Gaelectric hopes to create a visitors’ centre hosting Ireland’s first climate change visitor experience as part of its proposed Islandmagee CAES facility.
Details of the ‘Cool Planet Experience’ exhibition were revealed as part of the further environmental information and amended application description which the company recently submitted to planners.
The visitors’ centre would be part of the company’s £300million CAES proposal to store energy in the form of compressed air in underground salt caverns, which would then be released when demand for power is high.
Environmentalists have raised concerns over the proposed impact of pumping brine, the plant’s waste by-product, on marine life.
Gaelectric has received permission from Crowley Carbon to host the “Cool Planet Experience,” described as “a permanent dynamic exhibition to engage the public and schools on the impact of climate change now and in the future.”
It adds: “Visitors will be faced with the huge challenges facing society – extreme weather patterns, food and water sustainability and impacts on human health.
“They will experience the new solutions and technologies that are being developed and will get to play their own part in looking at solutions and their personal carbon footprint and contributing to the conversation on climate change.”
The interactive exhibits, which would feature futuristic gadgets such as hololens headsets and animated projections, would be broken into eight themed zones.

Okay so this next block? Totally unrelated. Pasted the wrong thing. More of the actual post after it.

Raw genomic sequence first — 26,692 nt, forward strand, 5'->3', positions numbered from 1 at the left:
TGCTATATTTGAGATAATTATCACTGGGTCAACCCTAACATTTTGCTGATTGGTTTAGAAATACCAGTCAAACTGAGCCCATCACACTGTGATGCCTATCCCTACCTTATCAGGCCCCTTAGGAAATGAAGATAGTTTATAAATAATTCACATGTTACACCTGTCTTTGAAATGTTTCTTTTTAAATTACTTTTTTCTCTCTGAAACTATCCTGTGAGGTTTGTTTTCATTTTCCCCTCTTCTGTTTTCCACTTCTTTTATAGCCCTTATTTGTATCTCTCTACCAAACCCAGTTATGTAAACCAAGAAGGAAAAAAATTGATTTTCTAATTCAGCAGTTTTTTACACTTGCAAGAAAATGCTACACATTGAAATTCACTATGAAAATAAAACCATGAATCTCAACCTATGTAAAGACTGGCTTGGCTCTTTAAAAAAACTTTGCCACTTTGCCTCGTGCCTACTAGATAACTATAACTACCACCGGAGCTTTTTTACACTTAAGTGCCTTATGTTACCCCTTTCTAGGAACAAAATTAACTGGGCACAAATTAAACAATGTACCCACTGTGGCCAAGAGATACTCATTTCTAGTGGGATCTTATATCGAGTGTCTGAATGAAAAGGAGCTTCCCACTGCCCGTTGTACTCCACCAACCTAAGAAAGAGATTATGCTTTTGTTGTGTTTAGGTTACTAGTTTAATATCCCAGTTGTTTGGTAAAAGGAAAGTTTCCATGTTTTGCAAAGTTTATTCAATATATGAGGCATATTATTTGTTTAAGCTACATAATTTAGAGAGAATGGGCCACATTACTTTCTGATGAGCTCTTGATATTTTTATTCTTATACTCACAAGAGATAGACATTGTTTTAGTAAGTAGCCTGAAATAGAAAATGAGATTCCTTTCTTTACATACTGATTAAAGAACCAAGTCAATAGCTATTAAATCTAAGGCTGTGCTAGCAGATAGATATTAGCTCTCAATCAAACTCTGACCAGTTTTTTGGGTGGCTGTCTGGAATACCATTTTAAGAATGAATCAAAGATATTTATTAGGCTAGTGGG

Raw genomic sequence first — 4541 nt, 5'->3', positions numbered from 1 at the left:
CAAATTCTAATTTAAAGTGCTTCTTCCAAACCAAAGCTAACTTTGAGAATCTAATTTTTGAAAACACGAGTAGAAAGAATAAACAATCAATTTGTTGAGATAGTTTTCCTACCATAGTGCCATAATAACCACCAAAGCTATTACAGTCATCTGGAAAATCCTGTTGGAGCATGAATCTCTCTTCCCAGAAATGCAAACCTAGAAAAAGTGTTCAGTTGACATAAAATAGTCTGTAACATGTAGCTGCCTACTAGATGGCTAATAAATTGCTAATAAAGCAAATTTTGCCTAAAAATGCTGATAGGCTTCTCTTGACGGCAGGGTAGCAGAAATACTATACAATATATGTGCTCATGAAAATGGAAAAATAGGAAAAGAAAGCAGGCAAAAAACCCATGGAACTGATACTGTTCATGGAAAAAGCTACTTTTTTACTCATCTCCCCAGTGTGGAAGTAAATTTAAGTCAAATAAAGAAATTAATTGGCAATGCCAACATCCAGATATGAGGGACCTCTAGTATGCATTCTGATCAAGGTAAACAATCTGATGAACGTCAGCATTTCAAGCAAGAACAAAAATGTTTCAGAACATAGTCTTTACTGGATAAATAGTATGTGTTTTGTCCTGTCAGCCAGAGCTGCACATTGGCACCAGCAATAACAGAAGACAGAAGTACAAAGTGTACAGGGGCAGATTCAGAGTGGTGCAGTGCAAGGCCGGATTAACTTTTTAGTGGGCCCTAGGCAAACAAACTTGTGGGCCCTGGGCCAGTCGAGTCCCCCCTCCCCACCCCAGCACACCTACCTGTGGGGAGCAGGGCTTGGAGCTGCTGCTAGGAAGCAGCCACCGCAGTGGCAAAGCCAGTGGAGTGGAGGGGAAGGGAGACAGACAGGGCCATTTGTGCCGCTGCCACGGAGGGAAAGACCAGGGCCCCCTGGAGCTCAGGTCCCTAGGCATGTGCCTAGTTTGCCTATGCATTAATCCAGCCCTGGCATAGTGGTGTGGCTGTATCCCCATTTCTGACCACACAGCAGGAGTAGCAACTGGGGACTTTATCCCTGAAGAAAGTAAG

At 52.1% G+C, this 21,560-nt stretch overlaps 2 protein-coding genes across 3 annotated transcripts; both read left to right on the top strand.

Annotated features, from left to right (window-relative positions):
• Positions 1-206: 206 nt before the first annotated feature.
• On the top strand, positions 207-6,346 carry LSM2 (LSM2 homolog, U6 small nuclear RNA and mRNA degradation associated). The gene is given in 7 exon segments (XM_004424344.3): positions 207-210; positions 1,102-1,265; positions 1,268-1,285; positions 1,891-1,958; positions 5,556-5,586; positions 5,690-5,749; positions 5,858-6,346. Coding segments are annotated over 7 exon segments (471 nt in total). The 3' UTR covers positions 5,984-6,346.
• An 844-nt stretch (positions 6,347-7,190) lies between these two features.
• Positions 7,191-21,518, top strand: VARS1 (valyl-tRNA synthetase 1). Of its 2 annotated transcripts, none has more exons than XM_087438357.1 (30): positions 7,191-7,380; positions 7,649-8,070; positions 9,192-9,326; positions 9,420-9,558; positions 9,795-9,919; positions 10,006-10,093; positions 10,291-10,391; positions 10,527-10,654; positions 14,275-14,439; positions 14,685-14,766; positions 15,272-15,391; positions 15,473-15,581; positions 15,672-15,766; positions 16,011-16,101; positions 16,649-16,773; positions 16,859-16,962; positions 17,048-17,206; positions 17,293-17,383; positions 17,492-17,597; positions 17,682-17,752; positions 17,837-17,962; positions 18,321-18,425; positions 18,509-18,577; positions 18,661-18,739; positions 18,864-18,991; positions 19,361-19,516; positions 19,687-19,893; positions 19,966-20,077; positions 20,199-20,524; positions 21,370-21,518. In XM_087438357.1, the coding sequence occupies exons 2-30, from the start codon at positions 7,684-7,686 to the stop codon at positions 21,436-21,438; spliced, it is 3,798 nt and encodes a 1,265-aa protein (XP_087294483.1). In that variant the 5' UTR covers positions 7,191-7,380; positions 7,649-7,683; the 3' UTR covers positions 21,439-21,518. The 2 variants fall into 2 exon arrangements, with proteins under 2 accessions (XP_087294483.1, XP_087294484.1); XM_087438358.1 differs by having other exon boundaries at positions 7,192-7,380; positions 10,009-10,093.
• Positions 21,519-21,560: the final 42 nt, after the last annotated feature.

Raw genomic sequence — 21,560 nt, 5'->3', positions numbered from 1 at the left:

As visitors enter, they would be greeted with an audiovisiual room showing lush vegetation, which would be replaced by chainsaws felling trees and uncomfortable heat followed by superstorms, heatwaves and eventual darkness.
Visitors would then hear voices and see images of people “amidst the wreckage of their lives.”
Other themed zones include ‘the disaster scenario’ on climate change and carbon emissions, and “the science of climate change” featuring futuristic media TV reports on a dystopian future.
Gaelectric’s proposal says that the experience would also highlight what could be done to stem climate change, with sections such as the “Forest of Hope,” which uses a Hololens headset to “take visitors on a virtual journey to the future, highlighting cool tech and innovation that will make it second nature to save the planet.”
In the last zone, visitors would be asked to “take control of their carbon footprint” and, after selecting lifestyle changes which would reduce their carbon emissions, would be presented with a “virtual pledge certificate showing their cumulative carbon footprint reduction percentage.”